A soaring Polish hymn, "Serdeczna Matko," filled the church. With its high ceiling and wide pews, St. Albert the Great Catholic Church in Huntingdon Valley has roughly the dimensions of a decent-sized basketball court. On Thursday, there was Philadelphia basketball royalty in most every pew.

They'd shown up for one of their kings.

It seemed fitting that although so many could have offered personal memories, Tom Gola's funeral Thursday morning featured one pitch-perfect eulogy, by a Christian brother at La Salle University who took those in attendance on a little tour of Gola's life.

And maybe only in Philadelphia could the pastor officiating the service in Gola's home parish talk in just this knowing way, about how in his own house growing up as the son of a La Salle graduate, the list of consequence seemed to be "One, God. Then, the Blessed Mother. And then there was Tom Gola."

They laughed in the pews, but they understood. One consequence of Tom Gola's death Sunday at age 81 was a chance to revisit his legacy, remind people - or even inform them - why the local hoops order is "One, Wilt. Then, Tom Gola." And Wilt Chamberlain used to say his own list started with Tom Gola.

One sentence in Gola's Inquirer obituary fairly summed up why that was so: "With the all-time collegiate rebound leader as their rookie point guard, the Warriors won the NBA championship."

That set of facts explains why younger folks have often been told that Gola was an early version of Magic Johnson. Gola was a college player of the year and a four-time NBA all-star, but scoring wasn't his path to the Naismith Memorial Basketball Hall of Fame. His teams had other scorers. (Wilt, eventually, was one of them.)

Gola averaged 11.3 points over his 10-year career (and 11.1 points and 10.0 rebounds in 39 career playoff games). When Oscar Robertson and Jerry West came into the league, Gola was assigned to guard them.

"Wherever he was needed, he played and played well," said the Rev. Paul Dougherty, pastor at St. Albert the Great, in his sermon. The end result on the court was "almost surreal," the pastor said.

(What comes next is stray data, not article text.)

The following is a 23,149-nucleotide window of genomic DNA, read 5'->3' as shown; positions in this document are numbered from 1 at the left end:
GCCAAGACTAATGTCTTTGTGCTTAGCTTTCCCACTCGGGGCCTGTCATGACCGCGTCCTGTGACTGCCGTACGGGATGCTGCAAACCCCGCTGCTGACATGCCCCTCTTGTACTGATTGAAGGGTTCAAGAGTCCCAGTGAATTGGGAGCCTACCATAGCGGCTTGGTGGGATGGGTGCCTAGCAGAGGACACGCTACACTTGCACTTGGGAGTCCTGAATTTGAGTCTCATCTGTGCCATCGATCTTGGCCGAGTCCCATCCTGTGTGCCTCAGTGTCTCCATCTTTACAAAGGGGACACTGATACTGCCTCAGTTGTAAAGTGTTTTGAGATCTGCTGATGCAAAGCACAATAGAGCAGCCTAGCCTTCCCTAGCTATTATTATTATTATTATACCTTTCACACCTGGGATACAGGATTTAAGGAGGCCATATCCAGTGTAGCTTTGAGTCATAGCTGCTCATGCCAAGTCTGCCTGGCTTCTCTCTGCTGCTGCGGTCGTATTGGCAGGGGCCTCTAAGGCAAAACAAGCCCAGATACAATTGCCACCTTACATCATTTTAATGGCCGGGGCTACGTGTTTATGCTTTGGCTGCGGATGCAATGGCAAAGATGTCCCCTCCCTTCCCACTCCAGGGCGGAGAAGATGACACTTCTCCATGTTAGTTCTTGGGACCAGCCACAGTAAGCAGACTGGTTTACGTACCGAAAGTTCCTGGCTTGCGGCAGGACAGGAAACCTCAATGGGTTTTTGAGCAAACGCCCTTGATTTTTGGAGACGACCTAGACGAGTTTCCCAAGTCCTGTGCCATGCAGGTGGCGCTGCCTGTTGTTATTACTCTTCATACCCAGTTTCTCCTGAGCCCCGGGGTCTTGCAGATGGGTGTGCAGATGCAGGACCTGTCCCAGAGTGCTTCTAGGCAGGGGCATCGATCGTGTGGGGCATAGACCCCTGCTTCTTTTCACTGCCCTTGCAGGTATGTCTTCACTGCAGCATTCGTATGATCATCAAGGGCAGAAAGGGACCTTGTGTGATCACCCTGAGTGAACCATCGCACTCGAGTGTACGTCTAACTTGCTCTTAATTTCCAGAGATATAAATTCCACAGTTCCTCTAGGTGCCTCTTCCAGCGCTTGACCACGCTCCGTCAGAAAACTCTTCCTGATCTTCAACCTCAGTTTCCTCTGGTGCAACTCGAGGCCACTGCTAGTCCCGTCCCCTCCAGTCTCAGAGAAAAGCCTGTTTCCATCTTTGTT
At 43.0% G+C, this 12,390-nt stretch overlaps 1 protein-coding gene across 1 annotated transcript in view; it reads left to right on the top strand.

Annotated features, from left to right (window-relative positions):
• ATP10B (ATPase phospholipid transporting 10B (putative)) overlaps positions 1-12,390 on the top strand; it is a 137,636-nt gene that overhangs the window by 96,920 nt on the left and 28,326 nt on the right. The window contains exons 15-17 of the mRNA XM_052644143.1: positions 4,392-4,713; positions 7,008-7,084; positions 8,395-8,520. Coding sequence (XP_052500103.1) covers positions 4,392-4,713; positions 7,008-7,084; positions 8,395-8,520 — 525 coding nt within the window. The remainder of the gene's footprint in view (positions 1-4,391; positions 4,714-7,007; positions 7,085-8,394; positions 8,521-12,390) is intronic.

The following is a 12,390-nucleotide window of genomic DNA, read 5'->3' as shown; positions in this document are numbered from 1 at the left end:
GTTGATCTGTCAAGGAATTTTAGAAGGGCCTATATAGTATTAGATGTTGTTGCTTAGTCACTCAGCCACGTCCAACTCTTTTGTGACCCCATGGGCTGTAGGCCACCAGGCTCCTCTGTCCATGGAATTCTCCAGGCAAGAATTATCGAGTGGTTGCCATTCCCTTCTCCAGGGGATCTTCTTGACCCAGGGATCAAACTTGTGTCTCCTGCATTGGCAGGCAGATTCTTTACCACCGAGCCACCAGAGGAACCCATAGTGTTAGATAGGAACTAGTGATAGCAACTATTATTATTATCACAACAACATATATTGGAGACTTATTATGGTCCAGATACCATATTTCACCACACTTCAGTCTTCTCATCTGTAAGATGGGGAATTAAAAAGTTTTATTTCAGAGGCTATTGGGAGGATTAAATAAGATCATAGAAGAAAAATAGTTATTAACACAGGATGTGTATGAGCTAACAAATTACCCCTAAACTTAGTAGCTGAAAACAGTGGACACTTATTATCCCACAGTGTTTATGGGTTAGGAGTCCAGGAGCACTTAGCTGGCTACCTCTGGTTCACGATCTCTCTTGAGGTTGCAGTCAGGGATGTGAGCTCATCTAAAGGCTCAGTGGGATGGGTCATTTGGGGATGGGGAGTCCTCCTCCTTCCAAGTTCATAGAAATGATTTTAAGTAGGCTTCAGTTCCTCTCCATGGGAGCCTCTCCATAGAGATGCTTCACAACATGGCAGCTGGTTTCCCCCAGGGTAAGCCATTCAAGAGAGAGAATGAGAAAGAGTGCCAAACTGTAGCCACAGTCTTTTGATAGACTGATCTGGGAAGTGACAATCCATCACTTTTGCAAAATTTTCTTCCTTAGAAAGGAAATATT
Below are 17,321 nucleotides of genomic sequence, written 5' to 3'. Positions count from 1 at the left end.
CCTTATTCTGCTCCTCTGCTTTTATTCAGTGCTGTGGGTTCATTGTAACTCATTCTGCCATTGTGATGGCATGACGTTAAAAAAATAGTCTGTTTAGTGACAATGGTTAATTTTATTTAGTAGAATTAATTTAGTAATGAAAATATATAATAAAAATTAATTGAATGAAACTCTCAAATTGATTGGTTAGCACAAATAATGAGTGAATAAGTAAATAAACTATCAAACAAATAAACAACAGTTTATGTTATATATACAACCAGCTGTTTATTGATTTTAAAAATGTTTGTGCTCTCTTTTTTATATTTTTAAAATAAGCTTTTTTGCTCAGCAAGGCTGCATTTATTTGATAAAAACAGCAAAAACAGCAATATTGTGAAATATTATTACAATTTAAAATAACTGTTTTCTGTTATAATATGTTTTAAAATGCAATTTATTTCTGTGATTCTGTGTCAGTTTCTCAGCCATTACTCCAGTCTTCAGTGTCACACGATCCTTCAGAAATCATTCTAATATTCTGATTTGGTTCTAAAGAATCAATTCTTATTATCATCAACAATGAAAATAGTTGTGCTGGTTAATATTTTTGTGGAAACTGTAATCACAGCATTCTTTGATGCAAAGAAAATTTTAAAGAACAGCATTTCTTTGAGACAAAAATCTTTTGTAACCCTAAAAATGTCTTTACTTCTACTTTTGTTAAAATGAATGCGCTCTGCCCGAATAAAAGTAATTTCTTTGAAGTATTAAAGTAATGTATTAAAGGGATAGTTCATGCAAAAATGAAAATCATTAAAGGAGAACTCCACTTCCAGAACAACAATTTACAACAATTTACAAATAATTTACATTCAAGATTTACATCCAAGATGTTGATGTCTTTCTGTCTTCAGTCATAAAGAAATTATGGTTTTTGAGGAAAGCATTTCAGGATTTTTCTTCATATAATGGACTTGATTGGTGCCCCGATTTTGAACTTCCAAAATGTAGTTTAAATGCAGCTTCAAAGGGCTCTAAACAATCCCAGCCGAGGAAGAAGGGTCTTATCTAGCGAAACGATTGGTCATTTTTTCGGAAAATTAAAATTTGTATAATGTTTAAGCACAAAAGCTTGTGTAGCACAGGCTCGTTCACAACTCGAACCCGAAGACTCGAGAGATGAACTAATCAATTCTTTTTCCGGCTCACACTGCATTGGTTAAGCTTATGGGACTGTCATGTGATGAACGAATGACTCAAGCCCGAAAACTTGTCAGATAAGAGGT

Gola missed all of the 1956-57 season and part of 1957-58 when he was in the Army. And the Army had tried to get its hands on him earlier. The United States Military Academy had been given approval to push its 6-foot-4 upper height limit for Cadets up a couple of inches if Gola would agree to play basketball at West Point.

There were dozens of other offers, but Gola stayed home and led La Salle to a 102-19 record, including first- and second-place finishes in the NCAA tournament. He was picked as national player of the year by the Helms Foundation in 1954 and by United Press International in 1955.

The son of a policeman, he had grown up in an Olney rowhouse, on North Third Street near Lindley Avenue, one of seven children. In his eulogy, Brother Joseph Grabenstein wondered how they all fit in there.

"No wonder you learned to get along with so many people so early in life," said Grabenstein, La Salle's official archivist. "Tom, you had no other choice."

Dougherty noted the Gola quote that was handed to mourners on a card: "Today I am a contented person. I gave it my best in all that I did, in sports, businesses and in public office. I would have never second-guessed myself."

"Isn't that a wonderful thing to be able to say looking back on your life?" Dougherty asked.

Dougherty said we all know the Nike motto: Just do it. He said to add one word when talking about Tom Gola's life: Just do it right.

Referring to the medical struggles that plagued his later years, Grabenstein said: "Tom, you probably never saw it coming. But you taught us how to endure suffering without complaining."

Grabenstein did note that when he would visit Gola in the nearby nursing home, he would ask if he could get him anything. "Your reply was always the same - a beer."

There was more about Gola's life, as coach of the 23-1 Explorers in 1968-69, and in politics. His own devout Catholicism was mentioned.

Many roads Thursday led back to the court. Grabenstein concluded by wondering if St. Peter had greeted this man by intoning, as Dave Zinkoff always had after a score, "Gola goal!"

The pastor quoted Longfellow. "Not in the clamor of the crowded street, not in the shouts and plaudits of the throng, but in ourselves, are triumph and defeat."